The ﬁrst major installment that exposed economic– demographic interactions in detail was provided in a seminal study by the United Nations in 1953, The Determinants and Consequences of Population Trends. This study was both balanced and comprehensive. Twenty-one economic–demographic linkages were taken up. The impact of population on some factors was judged to be positive (economies due to scale and organization), on some negative (diminishing returns), and on some neutral (technology and social progress). Overall, a net negative impact of undetermined size was considered most likely in much of the developing world, although this conclusion was guarded, and the UN predicted a wide diversity of eﬀects according to country-speciﬁc conditions.
3.2 Coale And Hoover (1958)
A second major installment in the evolution of demographic assessments appeared in 1958 in an inﬂuential book by Ansley J. Coale and Edgar Hoover (C H) entitled Population Growth and Economic Development in Low-Income Countries. Based on the simulation results of a mathematical model calibrated by Indian data, C/H concluded that India’s development would be substantially enhanced by lower rates of population growth. Their analysis rested on two premises. First, household and economy-wide saving would be diminished by large families; it certainly would not be stimulated enough in response to demographic changes to provide the increased capital required by an enlarged population. Second, economy-wide investments would be skewed away from relatively productive activities since funds would be shifted toward so-called unproductive populationsensitive social expenditures (e.g., health and education). This crowding out of productive investment was linked mainly to the youthful age composition of the high-fertility population, and not population size, density, or growth, per se.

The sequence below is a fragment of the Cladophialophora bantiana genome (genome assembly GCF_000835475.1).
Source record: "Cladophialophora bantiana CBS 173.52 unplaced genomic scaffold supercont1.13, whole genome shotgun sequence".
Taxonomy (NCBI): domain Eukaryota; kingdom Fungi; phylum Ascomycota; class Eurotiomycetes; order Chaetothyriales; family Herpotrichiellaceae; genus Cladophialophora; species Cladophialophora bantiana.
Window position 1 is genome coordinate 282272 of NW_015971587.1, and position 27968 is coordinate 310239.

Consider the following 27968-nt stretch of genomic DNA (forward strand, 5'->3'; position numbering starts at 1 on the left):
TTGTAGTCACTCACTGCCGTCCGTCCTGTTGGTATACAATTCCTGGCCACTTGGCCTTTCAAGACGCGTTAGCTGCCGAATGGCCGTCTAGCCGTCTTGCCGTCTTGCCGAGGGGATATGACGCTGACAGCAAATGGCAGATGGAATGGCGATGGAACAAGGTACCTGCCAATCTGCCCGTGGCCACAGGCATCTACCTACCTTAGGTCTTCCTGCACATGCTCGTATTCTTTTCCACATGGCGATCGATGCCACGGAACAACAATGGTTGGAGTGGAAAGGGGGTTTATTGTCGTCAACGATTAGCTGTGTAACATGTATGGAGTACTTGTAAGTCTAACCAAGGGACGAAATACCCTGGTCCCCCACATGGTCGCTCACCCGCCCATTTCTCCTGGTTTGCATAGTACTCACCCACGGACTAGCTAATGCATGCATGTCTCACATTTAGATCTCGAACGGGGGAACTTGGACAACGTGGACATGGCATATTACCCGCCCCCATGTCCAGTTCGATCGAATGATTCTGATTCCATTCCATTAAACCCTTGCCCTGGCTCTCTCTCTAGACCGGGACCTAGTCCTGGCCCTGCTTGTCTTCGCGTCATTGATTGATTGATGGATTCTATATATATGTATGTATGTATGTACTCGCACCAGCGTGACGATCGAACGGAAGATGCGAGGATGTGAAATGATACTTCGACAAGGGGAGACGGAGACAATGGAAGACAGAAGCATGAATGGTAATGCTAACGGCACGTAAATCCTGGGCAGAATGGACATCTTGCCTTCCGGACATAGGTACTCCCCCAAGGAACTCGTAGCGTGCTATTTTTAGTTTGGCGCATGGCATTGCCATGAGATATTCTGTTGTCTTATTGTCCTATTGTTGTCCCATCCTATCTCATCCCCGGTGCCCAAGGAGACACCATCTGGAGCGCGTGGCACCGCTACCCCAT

The C/H study had a profound impact on US population policy. It also attracted the attention of academic scholars given its focus on physical capital (as distinct from the Malthusian focus on land), then considered by many to be a (the?) key to economic development.
The C/H study was not without challenge. Over time its impact waned, in part due to the appearance of empirical studies that failed to unearth empirically strong and consistent impacts of population pressures on Third World saving. This is not surprising. At the household level, such saving impacts are fundamentally based on a life-cycle conceptualization of behavior. This requires a lengthy forward looking planning horizon. It also requires an institutional structure (e.g., developed capital markets and/or government social security options) to implement lifetime plans. These conditions do not describe the day-to-day survival mode of most residents of the Third World. Indeed, spending on children represents a form of saving (e.g., parents may expect transfers from their children in old age); and moreover, children can be quite productive both in the household and on the farm.